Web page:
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URMC / Labs / Briggs Lab / Projects / Role of Visual Thalamus in Residual Vision
 

The Role of Visual Thalamus in Residual Vision Following Loss of Retinal or Cortical Inputs

In mammals, the visual thalamus, the lateral geniculate nucleus (LGN), relays visual information from the retina to the primary visual cortex (V1) and also receives feedback from V1. Both retinal and cortical inputs are critical to processing visual information within the LGN. The role of the LGN in residual vision following loss of retinal or cortical inputs is not known. In particular, we want to explore how loss of inputs (retinal or cortical) alter the physiological responses of LGN neurons.

The first aim of this project is to expand current understanding of the impact of loss of retinal inputs on the early visual pathway by studying the visual properties of LGN neurons that are deprived of their retinal inputs. Past studies have provided evidence for reorganization of receptive fields within the LGN in the absence of retinal inputs. Beyond spatial receptive field reorganization, little is known about residual visual response properties of LGN neurons following loss of retinal inputs. We will examine LGN responses to a variety of visual stimuli and correlate visual response properties with morphological changes in the retina and LGN following death of retinal ganglion cells, the major output projection neurons of the retina. We utilize a variety of methods to quantify neurophysiological and morphological changes including multi-electrode array recordings of LGN neurons, high resolution optical coherence tomography (OCT) and fundus imaging, full-field electroretinogram (ERG) recordings, and histological tissue processing.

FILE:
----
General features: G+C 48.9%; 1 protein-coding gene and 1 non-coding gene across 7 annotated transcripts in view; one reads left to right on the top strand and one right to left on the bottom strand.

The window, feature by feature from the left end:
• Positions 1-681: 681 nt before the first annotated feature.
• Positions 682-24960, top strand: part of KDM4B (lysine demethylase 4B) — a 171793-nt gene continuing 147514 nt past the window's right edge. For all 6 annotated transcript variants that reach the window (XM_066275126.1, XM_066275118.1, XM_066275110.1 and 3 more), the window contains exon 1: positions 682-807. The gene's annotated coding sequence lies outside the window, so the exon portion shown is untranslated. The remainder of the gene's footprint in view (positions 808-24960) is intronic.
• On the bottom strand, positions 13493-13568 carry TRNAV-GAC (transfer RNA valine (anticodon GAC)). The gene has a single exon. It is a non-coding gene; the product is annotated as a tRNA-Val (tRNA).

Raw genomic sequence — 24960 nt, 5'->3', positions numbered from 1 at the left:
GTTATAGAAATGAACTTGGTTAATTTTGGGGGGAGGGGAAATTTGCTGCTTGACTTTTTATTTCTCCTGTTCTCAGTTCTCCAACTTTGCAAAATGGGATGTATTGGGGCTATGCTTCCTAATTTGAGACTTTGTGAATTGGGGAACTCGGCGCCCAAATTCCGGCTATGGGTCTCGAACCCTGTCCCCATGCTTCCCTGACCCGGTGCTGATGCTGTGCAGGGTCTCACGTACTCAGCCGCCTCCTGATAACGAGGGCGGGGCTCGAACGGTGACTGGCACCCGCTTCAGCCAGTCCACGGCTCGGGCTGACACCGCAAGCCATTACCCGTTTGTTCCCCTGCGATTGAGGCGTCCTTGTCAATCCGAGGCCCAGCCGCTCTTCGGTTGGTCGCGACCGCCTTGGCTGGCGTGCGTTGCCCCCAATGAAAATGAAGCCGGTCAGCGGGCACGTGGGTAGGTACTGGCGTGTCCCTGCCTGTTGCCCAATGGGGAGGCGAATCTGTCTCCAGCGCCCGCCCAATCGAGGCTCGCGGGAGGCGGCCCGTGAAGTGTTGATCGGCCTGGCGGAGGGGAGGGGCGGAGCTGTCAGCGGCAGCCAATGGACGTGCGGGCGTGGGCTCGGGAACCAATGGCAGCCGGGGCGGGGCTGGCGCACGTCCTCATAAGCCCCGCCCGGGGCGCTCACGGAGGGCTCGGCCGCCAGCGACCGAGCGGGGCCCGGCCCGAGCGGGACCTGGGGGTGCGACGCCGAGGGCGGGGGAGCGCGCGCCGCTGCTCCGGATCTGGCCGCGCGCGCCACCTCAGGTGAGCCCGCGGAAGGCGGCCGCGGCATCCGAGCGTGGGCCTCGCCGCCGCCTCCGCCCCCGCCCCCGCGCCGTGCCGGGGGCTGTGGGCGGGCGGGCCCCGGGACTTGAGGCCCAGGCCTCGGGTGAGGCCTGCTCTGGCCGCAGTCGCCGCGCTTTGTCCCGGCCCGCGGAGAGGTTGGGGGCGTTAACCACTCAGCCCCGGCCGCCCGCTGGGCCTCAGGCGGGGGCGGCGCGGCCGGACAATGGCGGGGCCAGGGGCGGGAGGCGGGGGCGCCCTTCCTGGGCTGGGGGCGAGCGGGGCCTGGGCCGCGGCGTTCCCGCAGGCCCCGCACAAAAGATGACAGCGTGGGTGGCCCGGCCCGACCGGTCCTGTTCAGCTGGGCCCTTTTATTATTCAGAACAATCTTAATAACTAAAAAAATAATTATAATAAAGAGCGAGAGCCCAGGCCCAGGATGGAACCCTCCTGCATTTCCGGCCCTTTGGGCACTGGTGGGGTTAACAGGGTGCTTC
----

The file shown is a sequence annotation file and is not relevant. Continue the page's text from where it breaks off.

The second aim of this project is to study the effects of loss of cortical inputs on the neuronal responses in the LGN. Residual visual responses in the LGN following cortical occipital stroke could underlie “blindsight”, or unconscious visual capabilities. Past studies demonstrated that LGN neurons maintained receptive fields and visual responsiveness following V1 lesions. We aim to extend these studies by combining neurophysiological measurements of LGN responses with behavioral assessments of residual visual capabilities in order to directly relate residual vision to neuronal properties.

Through both aims, we can make direct comparisons of changes in LGN activity following loss of retinal or cortical inputs, which will help us further understand the role of LGN in normal vision and in blindsight. Our ultimate goal is to provide new insight into vision restoration therapies for patients who suffer from vision loss due to eye disease, like glaucoma, or visual cortical lesions following stroke.

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